In 2019, the last year that data from the CDC was available, more than 170 babies were aborted after 21 weeks gestation in Colorado. Dilation and evacuation abortions are typically used in the second trimester of pregnancy, and result in the crushing of the head and eventual dismemberment of an unborn child.
There is also no waiting period for an abortion in Colorado, and no residency requirement. And although the state requires minors seeking abortions to inform one parent in writing 48 hours prior, parents can’t legally stop their child from getting the abortion.
Since abortion is not currently restricted in Colorado, abortion discrimination based on categories such as sex, race, or disability can take place. The Catholic Conference has warned that the RHEA would continue to permit those kinds of abortions.
No discussion of abortions based on disability in Colorado would be complete without mentioning Warren Hern, an abortionist who has been active in Boulder, Colorado since 1975, and publicly accepts patients seeking late-term abortions from anywhere in the world.
Self-reported statistics show that Hern's clinic performed hundreds of abortions between 1992-2012 on women who were at or past 24 weeks pregnant, including several performed on women between 38 and 39 weeks gestation. Nearly 240 of those late-term abortions were performed on babies with Down syndrome.
If Colorado already allows abortion up to birth, why is this particular bill such a concern?
It would ink into law one of the most permissive abortion laws in the entire country, further lending legitimacy and legal protection to the state’s late-term abortionists.
It would also solidify Colorado as a regional abortion hub, and would prevent pro-life local lawmakers in Colorado from ever restricting abortion in their cities or counties. Although the law could be repealed in the future, Colorado’s current status as a primarily Democratic-led state would make that an uphill battle.
There are other reasons this bill is concerning, pro-life advocates say. If the bill passes, a state court could rule against Colorado’s requirement, passed in 2003, that parents of minors be notified 48 hours before an abortion procedure. Pro-lifers have asked for an amendment to the bill clarifying that it was not intended to remove the state’s parental notification requirement, but no such amendment has been adopted.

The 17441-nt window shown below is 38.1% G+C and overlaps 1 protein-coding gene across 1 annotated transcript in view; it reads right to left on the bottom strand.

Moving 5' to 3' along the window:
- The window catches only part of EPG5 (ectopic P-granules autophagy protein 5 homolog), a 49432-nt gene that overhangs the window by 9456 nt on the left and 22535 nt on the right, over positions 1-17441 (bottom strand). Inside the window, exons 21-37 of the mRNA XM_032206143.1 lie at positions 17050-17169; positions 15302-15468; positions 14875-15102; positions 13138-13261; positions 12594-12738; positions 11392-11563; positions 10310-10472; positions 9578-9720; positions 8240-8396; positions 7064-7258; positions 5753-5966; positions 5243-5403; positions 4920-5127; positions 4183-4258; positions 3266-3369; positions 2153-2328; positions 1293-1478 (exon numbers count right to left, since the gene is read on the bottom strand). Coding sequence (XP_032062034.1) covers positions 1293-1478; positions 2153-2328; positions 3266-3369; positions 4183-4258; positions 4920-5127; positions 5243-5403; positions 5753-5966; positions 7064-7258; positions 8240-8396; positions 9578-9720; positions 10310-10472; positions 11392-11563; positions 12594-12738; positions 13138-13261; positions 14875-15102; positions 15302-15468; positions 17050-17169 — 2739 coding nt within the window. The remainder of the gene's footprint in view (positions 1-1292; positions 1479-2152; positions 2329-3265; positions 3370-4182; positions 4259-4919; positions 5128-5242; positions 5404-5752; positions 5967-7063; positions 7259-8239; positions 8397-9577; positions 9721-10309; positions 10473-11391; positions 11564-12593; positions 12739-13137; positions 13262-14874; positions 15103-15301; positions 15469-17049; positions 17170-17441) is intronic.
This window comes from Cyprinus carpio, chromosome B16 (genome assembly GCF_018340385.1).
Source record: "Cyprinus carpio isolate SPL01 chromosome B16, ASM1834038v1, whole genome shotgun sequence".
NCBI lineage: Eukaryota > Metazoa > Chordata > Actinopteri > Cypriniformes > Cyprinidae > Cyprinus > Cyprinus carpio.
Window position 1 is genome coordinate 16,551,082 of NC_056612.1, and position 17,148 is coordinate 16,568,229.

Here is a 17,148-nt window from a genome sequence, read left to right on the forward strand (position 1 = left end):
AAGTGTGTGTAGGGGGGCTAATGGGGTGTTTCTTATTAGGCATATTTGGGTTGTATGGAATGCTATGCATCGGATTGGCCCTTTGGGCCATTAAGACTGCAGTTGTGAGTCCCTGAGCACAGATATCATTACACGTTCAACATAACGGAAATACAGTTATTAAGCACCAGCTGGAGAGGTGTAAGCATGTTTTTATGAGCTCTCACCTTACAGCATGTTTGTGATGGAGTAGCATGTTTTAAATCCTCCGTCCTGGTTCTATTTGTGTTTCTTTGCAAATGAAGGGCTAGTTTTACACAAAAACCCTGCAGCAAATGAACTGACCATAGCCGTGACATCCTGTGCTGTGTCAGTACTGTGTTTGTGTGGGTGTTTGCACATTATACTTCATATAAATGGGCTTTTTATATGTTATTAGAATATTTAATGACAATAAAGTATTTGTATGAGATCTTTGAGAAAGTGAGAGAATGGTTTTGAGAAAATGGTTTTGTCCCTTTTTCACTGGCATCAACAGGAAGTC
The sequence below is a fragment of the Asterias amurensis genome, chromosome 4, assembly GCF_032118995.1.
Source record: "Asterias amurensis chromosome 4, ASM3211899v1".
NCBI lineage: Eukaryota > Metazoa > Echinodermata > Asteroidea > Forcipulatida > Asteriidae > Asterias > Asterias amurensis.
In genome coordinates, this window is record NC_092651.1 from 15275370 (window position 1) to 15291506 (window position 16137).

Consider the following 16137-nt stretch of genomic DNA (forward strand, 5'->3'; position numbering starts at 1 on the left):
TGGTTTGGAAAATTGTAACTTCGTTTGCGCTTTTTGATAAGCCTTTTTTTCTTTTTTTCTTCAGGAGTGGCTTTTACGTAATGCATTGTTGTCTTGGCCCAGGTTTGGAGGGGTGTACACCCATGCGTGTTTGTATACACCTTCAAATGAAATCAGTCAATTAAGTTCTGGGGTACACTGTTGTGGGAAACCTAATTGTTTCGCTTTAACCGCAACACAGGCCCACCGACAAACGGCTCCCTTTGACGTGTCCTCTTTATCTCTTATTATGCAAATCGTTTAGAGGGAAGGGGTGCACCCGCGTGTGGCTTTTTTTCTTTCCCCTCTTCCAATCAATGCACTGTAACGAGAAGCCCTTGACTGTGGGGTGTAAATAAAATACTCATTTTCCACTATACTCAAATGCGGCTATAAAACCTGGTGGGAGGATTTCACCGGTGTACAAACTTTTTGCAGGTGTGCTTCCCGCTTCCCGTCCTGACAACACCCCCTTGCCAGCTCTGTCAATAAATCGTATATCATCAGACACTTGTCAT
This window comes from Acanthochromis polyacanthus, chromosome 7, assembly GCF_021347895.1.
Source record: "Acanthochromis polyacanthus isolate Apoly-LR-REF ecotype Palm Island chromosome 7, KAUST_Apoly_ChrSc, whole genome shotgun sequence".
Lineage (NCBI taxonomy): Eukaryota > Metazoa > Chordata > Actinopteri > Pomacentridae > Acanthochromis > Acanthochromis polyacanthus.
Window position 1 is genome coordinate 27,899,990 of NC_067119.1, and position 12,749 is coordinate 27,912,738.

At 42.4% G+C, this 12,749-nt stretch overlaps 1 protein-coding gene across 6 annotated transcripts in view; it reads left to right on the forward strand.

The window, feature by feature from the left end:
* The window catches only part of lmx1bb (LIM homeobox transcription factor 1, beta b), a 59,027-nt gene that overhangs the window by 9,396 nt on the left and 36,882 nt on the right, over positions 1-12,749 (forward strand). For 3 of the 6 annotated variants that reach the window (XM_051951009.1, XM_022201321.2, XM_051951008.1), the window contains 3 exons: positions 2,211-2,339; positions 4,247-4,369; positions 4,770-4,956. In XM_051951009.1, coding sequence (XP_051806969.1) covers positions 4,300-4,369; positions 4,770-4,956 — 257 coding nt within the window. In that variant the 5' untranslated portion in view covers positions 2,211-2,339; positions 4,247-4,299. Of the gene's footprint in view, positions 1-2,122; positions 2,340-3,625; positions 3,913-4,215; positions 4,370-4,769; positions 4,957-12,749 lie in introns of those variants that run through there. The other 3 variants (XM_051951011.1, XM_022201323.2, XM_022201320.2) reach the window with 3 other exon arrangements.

Why this bill, and why now?
Because pro-choice Colorado lawmakers believe that federal abortion protections could be threatened in the near future.
(Story continues below)
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The bill’s sponsors cited the upcoming decision from the US Supreme Court in the case of Dobbs v. Jackson Women’s Health Organization, whereby the Supreme Court is considering whether Mississippi’s 15-week abortion law is constitutional. Observers say the court’s ruling the case could overturn Roe v. Wade, the 1973 ruling that currently prevents states from prohibiting abortion until roughly 24 weeks of pregnancy.
At least a dozen states across the country have “trigger laws” on the books to ban abortion if Roe v. Wade is overturned. Again, Colorado is now seeking to do the opposite, and remove any ambiguity about the legality of abortion in the state if the protection at the federal level is removed.
In addition, the bill’s sponsors have said they want to avoid a “piecemeal” approach to abortion restrictions within Colorado if Roe v. Wade is overturned, preemptively disallowing individual cities or counties from imposing restrictions on abortion.
The bill has become one of the most controversial bills in Colorado’s modern history. But it’s likely to pass.
On March 14, the Colorado House of Representatives passed the bill by a 40-24 vote, sending it to the Senate. All the votes in favor came from Democrats, and all those opposed from Republicans.
Public engagement with the RHEA began in earnest on March 9, when a public hearing was held on the bill which attracted hundreds of people who voiced their opposition. The committee chairwoman bucked the usual protocol of alternating between witnesses opposed and witnesses against, instead allowing all the witnesses testifying in favor of the bill to speak first, relegating those opposed to the bill to the later hours of the evening.